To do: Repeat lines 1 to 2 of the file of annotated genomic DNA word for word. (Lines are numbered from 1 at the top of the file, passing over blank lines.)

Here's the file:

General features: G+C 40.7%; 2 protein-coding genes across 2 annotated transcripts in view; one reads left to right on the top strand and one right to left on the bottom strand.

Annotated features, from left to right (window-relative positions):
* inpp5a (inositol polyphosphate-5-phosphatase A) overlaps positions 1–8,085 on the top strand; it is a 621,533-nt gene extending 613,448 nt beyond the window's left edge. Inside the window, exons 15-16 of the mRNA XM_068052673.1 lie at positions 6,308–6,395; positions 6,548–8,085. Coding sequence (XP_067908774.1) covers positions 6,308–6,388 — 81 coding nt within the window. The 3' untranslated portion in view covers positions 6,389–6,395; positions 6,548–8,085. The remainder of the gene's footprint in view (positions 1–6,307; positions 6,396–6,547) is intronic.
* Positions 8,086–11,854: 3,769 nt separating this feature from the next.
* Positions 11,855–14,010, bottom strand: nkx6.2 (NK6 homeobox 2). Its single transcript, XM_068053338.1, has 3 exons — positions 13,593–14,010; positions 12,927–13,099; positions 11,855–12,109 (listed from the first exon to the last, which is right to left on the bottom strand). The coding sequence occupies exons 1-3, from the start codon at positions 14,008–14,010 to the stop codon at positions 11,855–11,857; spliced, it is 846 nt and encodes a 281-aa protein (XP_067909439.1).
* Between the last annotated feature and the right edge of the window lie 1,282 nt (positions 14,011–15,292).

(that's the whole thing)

General features: G+C 40.7%; 2 protein-coding genes across 2 annotated transcripts in view; one reads left to right on the top strand and one right to left on the bottom strand.

Annotated features, from left to right (window-relative positions):